Claybourne In ‘The Killer,’ Explained: Why Did The Client Want To Kill The Hitman In The Book?


I believe a powerful antagonist is imperative to the hero’s journey. The lack of healthy competition can make a protagonist lazy and utterly boring. In such a case, he doesn’t face any external conflict that robs him of the chance to evolve into a better or more powerful person, and that’s exactly what happens in David Fincher’s The Killer. The Hitman is kind of a superhero in his line of work. He is an ace with all the tricks up his sleeve to pull off a perfect kill. He keeps repeating those mantras so that even the audience will know why he is the “Ultimate Killer.” In short, he has no flaws at all except for the fact that he is afraid of dogs. But what’s worse is that there is no powerful opponent in the entire film. The film begins as he screws up an assignment. His longtime handler (or manager), Edward La Streille (or Hodges, in the film), had assigned him a target named Martini at a Paris hotel, where our Hitman waited for some 12 days before pulling the trigger. Unfortunately, he missed the mark (in the film). In the book, he had successfully shot down the target along with a few other people, because of which a policeman tailed him to his hideout in Venezuela (yes, that’s also changed in the film). However, he had messed up the entire mission and made some powerful enemies who wanted the Hitman dead at all costs.

Spoiler Alert

Who Tried To Kill The Hitman? & Why?

After a series of events, the Hitman found out that his longtime friend and professor from the school, Edward (or Hodges), had hired a killer to silence him because the Hitman had made a lot of noise among the cops and his clients didn’t want to leave a trail behind. The Hitman, on the other hand, just wanted his money so that he could retire with his bruised girlfriend, Magdala, who had been assaulted by three miscreants who arrived at the hideout in the Hitman’s absence. Long story short, the Hitman killed Hodges at night and made it look like a suicide, but he never got the details about who tried to kill him and assaulted his girlfriend. Out of the blue, Mariano Schloss, the right-hand man to a Colombian drug lord, El Padrino, paid him a visit and gave him details about the Paris hit and why he was so important to the Colombian Mafia.

So, the Colombians found three rich, young, and ambitious men, Martini, Biscay, and Jouen, who were eager to become a part of high-class society. Padrino helped these men enter the elite circle in Paris and launch their careers, and in return, these men had to sell Colombian drugs to the Jet Set crowd. Everything was going perfectly until the sales started to fall. A mysterious person had intervened in El Padrino’s business, but he couldn’t find out who. In the midst of it, the Hitman killed Martini, giving another fatal blow to his already declining drug trade. It was the reason why Padrino sent Mariano to meet the Hitman so that the Hitman could pay back his debt and compensate for the damage he had done. In exchange, Mariano helped the Hitman find out about his girlfriend’s assaulters, who happened to be three men hired by none other than Biscay, a high-class doctor. So, Biscay had contacted Hodges to put a price on Martini, and when the job went haywire, he was the one who asked Hodges to take care of the Hitman so as to leave no evidence behind. But they obviously underestimated the Hitman’s survival instinct, who didn’t waste a moment to pull the trigger on his adversaries.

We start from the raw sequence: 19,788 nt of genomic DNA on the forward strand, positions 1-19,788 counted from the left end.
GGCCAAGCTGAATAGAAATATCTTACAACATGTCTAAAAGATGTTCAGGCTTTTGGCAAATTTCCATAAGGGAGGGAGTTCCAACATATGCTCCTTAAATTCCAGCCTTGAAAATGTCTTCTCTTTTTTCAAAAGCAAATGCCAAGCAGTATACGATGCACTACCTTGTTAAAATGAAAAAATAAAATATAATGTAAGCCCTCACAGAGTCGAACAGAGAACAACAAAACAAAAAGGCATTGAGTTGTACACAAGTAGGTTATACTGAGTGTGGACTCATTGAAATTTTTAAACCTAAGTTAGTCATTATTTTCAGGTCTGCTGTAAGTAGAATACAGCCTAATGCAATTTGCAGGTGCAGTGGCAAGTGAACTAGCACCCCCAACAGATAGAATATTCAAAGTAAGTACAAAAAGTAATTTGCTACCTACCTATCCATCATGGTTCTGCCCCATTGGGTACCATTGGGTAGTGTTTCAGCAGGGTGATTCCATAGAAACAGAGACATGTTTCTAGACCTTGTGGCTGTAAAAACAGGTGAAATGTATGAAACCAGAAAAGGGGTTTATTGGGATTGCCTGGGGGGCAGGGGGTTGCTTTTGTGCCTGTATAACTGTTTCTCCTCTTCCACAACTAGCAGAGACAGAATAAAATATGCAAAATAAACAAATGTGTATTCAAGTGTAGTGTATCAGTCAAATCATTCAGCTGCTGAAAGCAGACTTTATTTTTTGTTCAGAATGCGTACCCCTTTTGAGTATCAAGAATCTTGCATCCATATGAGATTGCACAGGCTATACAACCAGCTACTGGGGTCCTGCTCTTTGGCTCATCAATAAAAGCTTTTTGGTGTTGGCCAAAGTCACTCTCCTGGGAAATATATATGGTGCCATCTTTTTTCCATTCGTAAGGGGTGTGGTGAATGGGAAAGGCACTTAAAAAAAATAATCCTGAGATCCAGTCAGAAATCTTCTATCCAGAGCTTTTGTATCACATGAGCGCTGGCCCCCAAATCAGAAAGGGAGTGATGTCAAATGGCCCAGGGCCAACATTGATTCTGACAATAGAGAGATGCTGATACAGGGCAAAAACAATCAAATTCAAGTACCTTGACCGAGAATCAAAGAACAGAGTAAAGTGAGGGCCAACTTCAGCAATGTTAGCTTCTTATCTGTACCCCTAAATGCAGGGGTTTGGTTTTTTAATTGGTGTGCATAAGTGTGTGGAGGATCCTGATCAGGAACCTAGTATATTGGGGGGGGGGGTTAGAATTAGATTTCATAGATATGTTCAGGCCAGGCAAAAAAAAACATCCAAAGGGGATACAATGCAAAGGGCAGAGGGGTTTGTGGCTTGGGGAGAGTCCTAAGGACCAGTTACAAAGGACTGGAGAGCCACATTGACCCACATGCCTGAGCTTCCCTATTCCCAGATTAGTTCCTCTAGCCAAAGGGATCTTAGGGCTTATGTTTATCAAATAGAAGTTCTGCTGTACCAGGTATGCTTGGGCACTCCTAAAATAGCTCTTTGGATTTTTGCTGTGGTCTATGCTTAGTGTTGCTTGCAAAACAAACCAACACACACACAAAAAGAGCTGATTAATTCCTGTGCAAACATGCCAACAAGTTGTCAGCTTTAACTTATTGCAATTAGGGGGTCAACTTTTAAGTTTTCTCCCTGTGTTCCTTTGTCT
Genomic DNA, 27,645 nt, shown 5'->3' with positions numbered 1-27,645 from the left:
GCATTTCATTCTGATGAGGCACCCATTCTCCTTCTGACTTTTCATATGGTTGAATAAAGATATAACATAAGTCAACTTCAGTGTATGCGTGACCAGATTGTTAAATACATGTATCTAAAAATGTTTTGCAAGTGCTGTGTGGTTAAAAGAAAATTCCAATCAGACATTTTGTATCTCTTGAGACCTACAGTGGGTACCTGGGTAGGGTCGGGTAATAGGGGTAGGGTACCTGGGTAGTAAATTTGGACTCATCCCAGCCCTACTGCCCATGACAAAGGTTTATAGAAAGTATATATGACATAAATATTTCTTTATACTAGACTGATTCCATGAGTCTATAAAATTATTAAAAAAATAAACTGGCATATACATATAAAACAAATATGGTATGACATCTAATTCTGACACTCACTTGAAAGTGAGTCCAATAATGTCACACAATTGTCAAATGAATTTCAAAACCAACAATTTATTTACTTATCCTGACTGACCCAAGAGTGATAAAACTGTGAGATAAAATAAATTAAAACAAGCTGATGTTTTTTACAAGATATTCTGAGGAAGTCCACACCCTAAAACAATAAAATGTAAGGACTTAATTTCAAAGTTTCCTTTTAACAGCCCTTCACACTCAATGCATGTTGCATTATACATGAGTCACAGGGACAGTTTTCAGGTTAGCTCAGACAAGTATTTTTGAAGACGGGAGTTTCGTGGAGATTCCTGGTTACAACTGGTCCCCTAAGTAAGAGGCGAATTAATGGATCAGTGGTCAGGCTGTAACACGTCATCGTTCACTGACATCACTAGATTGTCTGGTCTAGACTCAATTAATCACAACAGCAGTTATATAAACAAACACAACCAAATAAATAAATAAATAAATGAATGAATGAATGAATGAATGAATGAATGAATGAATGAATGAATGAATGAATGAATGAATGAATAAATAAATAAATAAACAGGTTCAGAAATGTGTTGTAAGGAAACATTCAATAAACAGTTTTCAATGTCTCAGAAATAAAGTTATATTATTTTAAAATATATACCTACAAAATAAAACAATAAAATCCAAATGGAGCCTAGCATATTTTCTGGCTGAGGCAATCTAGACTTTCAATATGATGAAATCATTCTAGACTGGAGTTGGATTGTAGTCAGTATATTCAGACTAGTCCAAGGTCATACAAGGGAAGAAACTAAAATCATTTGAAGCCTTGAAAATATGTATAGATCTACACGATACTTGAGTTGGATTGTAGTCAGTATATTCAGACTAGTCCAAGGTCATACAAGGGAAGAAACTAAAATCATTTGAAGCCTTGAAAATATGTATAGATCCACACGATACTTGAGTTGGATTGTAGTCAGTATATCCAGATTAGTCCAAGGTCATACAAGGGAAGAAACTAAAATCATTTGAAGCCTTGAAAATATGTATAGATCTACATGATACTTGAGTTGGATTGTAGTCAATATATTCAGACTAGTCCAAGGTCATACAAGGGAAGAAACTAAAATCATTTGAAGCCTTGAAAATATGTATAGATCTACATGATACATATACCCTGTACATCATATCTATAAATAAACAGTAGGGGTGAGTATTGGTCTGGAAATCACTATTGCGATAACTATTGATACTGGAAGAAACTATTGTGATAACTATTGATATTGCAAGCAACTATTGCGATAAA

If we consider David Fincher’s The Killer a revenge story, then the character of Claybourne is inspired by Biscay, who had been in direct contact with Hodges and had hired the assassins who beat up Magdala at the safe house. We want to call it a simple and straightforward revenge story because, in the books, it’s much more than that. The Hitman wants to retire and spend some time with his girlfriend, but he can’t do it until he knows that he is safe, and no one is looking for him. For that, he has to wipe out all his enemies. But the core issue with the film is that its narrative is not even the tip of the iceberg, and Claybourne or Biscay is not even the real threat. In the book, he was just a puppet and a middleman who was following the orders. There was one other gentleman hiding in the shadows who had been pulling the strings all along.